The number of people volunteering in libraries increased by more than 44 per cent last year, new figures show.
Data from the Chartered Institute of Public Finance and Accountancy shows that the number of people volunteering in libraries increased from 23,397 in the year to the end of March 2012 to 33,808 the following year.
In contrast, the number of full-time equivalent staff employed at libraries fell by 6.8 per cent during the same period.
Rob Whiteman, chief executive of Cipfa, said: "Local authorities across the UK have worked hard over the past few years to identify savings and reduce their spending but now also seem to be looking at new ways of keeping their libraries open to the public.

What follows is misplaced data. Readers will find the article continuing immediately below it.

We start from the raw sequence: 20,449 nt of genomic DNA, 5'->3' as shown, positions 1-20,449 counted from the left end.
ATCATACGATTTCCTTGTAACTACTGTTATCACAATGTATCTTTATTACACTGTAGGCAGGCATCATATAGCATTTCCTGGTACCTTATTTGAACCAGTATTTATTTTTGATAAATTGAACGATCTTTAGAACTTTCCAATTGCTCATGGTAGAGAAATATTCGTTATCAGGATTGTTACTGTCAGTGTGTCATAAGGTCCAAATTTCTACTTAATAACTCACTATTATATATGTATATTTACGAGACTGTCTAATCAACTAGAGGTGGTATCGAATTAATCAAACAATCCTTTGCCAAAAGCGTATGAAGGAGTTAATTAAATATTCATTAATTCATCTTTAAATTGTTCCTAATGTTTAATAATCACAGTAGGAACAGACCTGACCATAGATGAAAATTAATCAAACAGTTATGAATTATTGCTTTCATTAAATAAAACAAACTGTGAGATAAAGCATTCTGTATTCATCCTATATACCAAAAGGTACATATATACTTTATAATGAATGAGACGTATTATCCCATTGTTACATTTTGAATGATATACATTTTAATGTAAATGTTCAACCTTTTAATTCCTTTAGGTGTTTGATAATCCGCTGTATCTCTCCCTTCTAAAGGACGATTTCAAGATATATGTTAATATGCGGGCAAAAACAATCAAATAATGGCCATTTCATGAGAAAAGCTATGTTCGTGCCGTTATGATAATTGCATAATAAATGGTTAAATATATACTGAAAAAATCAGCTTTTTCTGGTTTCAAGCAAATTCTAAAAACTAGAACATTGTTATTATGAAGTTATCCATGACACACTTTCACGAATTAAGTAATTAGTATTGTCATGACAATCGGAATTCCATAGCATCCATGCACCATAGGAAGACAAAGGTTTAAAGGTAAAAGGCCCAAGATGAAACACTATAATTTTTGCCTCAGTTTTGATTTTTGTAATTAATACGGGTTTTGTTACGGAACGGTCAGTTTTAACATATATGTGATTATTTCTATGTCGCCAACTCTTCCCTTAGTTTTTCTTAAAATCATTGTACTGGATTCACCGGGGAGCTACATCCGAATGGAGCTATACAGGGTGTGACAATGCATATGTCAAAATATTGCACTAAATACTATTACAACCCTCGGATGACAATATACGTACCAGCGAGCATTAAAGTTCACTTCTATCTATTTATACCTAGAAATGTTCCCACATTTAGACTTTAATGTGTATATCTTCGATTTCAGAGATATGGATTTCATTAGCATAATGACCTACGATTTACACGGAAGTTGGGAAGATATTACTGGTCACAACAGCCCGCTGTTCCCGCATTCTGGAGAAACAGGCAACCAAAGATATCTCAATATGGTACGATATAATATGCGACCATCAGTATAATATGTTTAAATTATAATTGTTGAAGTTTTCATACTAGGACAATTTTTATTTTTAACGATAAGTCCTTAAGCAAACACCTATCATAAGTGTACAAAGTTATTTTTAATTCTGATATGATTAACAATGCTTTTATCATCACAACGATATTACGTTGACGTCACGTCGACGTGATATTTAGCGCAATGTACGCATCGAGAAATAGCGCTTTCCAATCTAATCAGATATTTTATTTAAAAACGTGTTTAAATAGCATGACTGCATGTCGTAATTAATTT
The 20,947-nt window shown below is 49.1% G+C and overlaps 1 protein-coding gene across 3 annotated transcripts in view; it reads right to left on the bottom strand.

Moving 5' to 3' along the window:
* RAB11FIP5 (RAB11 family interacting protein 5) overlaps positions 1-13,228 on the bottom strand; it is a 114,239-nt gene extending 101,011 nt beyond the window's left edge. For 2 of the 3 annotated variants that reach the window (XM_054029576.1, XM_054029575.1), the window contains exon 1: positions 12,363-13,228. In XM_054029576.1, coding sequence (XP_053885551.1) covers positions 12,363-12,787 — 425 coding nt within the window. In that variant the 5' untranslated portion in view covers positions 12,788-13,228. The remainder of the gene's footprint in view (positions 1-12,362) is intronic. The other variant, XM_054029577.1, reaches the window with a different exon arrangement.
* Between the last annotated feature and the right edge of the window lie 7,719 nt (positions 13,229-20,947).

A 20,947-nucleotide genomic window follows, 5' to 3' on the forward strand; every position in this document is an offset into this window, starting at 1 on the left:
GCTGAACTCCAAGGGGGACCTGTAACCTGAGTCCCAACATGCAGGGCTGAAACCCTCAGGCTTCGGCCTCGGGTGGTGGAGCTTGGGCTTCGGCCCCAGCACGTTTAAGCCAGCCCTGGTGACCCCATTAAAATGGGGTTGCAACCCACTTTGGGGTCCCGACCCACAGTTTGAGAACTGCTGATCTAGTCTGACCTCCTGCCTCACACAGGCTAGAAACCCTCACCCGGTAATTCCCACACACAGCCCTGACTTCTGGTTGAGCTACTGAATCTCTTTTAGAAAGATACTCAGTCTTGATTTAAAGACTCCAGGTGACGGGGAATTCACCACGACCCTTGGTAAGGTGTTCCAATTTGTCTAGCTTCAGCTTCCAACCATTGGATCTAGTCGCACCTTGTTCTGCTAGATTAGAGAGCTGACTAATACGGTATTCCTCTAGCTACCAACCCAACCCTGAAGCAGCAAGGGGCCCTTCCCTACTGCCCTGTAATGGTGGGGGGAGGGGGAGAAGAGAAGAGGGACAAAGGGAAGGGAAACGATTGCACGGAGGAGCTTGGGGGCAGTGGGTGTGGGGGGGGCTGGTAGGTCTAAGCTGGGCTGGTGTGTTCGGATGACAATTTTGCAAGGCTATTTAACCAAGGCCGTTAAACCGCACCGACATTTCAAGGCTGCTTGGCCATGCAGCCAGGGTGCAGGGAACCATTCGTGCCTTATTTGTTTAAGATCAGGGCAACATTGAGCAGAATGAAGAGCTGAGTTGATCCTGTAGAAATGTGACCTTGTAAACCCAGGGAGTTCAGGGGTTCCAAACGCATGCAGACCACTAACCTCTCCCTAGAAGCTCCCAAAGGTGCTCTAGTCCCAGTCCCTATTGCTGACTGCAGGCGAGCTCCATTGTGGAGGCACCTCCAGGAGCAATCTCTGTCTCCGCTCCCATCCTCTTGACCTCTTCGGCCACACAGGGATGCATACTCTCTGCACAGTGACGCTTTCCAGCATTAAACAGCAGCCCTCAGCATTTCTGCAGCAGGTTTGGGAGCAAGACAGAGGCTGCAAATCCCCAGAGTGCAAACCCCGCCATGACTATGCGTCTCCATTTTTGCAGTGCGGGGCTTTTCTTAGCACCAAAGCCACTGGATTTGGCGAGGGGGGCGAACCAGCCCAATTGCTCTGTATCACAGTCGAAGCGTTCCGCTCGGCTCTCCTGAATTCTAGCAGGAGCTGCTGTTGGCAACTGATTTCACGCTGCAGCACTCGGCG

"Although the number of libraries and staff has fallen again, this fall has slowed. However, the surge in volunteer numbers would suggest that libraries are searching for new and innovative ways to engage and serve their communities."
Rob Jackson, a volunteering consultant, said he would be interested in finding out what libraries had been doing to grow their volunteering numbers so quickly.
"It’s great to see a success story of an organisation recruiting volunteers when so many struggle to get new people to give time," he said.
But he also said that it was concerning to see the increase in volunteers being set alongside budget cuts.
"Volunteering is given freely but not cost-free, and problems tend to arise when managers see volunteers as a free or low-cost alternative to employing paid staff," said Jackson. "It also has to be noted that although the decrease in paid staff is mentioned alongside the rise in volunteers, it doesn’t necessarily mean the two are related."